Apple’s car ambitions may go well beyond simply developing tech that benefits from automotive advances to serve its existing offerings. A new breakdown by 9to5Mac of the employees amassed under Apple’s automotive lead Steve Zadesky includes a list of talents that go well beyond skill sets which would be useful in building a better version of the dashboard infotainment software CarPlay, for instance, or even of generally improving lithium-ion battery tech for use in future Mac notebooks and iOS devices.
The list of hires reveals people with very specific skill sets that apply to cars in particular, with relatively little potential in terms of more wide-ranging applications, at least on paper. Examples include Robert Gough, who previously worked as a design lead at Autoliv working on “active safety” tech for cars; Hugh Jay, who worked on transmissions and gearboxes for motorsports, commercial and aerospace products; Mujeeb Ijaz (named in the new A123 Systems suit) who was previously Director of Automotive at A123 and head of electric and fuel cell vehicle engineering at Ford; David Perner, another Ford alumnus who worked on new vehicle engineering and design; and Fernando Cuhna, who worked on interior and trim design at GM.
Some have suggested that Apple’s automotive interests don’t necessarily go beyond preparing for a future in which iOS has an even greater presence in the car – and it’s still possible that in the interest of building a holistic in-car software suite, that can handle not only basic infotainment operations but also car diagnostics and performance monitoring in case of a future wherein car-makers give outside software partners more liberty, it has assembled this team of experts (which includes a lot of in-house talent shifted to Zadesky’s team, as 9to5Mac also notes).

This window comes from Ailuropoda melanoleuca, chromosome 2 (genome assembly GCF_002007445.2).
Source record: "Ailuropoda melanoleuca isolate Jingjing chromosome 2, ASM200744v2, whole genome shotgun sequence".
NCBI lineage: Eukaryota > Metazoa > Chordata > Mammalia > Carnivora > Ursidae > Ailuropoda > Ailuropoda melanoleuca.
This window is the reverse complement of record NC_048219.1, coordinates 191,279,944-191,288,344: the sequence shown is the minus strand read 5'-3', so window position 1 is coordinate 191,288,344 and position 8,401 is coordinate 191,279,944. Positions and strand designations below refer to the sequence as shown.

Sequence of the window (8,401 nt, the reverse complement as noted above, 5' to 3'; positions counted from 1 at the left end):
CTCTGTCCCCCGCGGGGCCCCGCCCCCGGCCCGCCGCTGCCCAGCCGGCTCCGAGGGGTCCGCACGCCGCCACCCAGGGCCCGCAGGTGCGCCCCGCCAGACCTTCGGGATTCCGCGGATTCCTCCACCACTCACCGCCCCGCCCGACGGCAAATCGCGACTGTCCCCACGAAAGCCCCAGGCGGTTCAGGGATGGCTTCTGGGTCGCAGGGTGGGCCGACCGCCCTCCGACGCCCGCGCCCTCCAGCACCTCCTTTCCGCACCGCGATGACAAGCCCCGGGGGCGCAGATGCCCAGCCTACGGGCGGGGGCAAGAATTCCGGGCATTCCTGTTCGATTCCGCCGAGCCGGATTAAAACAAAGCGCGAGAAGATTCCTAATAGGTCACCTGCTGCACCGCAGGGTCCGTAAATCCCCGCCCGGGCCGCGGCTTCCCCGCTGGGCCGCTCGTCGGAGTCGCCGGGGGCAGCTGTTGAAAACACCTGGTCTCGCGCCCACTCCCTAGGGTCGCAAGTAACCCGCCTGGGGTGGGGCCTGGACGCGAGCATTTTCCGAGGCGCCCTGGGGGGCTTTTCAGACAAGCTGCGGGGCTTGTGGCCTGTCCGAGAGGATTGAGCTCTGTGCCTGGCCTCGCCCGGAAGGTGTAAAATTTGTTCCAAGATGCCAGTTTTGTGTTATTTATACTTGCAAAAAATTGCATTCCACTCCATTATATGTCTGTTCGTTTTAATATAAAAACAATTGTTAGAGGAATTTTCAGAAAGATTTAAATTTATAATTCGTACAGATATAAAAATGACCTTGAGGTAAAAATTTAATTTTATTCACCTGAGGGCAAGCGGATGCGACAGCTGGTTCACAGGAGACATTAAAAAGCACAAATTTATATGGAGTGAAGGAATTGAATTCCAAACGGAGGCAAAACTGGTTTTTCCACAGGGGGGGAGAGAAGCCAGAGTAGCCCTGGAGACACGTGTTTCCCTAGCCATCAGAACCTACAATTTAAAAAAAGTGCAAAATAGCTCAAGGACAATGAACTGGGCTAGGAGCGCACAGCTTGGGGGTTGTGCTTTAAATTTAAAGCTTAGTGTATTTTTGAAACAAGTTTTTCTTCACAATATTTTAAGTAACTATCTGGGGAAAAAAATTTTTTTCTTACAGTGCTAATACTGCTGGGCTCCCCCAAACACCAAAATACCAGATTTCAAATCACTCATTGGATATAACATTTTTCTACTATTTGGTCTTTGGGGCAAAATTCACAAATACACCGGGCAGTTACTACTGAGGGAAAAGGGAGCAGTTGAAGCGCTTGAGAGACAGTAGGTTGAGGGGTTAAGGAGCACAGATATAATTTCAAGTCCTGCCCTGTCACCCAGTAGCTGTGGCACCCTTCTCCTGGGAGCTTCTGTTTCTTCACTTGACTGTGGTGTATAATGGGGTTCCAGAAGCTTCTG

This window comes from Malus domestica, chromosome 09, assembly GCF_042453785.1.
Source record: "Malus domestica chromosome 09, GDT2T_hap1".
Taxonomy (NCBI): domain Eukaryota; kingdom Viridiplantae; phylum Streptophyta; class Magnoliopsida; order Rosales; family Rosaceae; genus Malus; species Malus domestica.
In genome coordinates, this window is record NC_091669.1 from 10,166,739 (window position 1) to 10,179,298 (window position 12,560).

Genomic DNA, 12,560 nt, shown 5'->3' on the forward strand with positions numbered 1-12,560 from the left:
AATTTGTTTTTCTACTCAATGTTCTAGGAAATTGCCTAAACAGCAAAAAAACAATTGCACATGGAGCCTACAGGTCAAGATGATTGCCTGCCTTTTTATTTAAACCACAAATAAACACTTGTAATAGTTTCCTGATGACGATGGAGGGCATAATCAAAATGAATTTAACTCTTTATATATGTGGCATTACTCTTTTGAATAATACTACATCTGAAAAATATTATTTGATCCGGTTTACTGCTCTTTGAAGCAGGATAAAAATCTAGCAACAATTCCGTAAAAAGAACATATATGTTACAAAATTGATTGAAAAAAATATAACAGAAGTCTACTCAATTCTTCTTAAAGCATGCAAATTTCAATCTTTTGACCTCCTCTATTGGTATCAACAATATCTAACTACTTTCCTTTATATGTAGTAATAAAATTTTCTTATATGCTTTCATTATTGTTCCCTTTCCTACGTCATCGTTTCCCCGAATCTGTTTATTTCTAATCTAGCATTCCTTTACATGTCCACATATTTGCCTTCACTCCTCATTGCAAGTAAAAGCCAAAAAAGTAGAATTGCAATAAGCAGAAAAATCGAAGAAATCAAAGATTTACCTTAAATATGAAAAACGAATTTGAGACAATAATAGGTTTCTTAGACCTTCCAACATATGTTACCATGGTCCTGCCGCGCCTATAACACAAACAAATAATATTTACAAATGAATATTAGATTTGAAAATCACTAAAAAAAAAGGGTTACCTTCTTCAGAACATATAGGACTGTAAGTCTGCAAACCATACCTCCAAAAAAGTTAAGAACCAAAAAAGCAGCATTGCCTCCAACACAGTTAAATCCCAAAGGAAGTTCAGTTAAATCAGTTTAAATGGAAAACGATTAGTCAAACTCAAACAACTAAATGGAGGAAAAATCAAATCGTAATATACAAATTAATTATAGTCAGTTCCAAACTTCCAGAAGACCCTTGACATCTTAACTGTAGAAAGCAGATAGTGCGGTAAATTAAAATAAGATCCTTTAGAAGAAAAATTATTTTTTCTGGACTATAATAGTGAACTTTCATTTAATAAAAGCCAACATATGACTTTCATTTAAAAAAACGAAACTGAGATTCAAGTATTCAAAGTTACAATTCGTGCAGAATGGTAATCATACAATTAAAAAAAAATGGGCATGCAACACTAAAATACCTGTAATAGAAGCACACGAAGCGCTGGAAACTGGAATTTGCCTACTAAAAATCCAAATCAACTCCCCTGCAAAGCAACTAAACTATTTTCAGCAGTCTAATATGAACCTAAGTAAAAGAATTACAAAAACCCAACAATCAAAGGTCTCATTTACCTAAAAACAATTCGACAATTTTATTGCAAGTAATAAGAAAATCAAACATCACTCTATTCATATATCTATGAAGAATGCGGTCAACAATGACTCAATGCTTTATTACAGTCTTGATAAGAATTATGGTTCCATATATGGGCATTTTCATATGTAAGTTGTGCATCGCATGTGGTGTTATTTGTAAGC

It’s beginning to look a lot more likely that Apple is assembling talent in order to test the waters for actual hardware design and engineering, however. As surprising as it would be for Apple to make a serious play in the car market, Daring Fireball’s John Gruber explains with a simple link why outright dismissal of the idea might eventually prove foolish.
I still think that if we knew the extent to which Apple has prepared for other eventualities and projects it ended up not pursuing it wouldn’t be that surprising that it’s doing a talent grab of this magnitude in automotive tech. The problem is bigger than most, which might account for the reported scope of this particular project, but remember also that what Apple considers acceptable risk in terms of investments even in R&D projects that don’t necessarily pan out has also grown immensely, thanks to its massive cash pile, market cap and market position.
Apple declined to comment on this story.Featured Image: Steven Frame/Shutterstock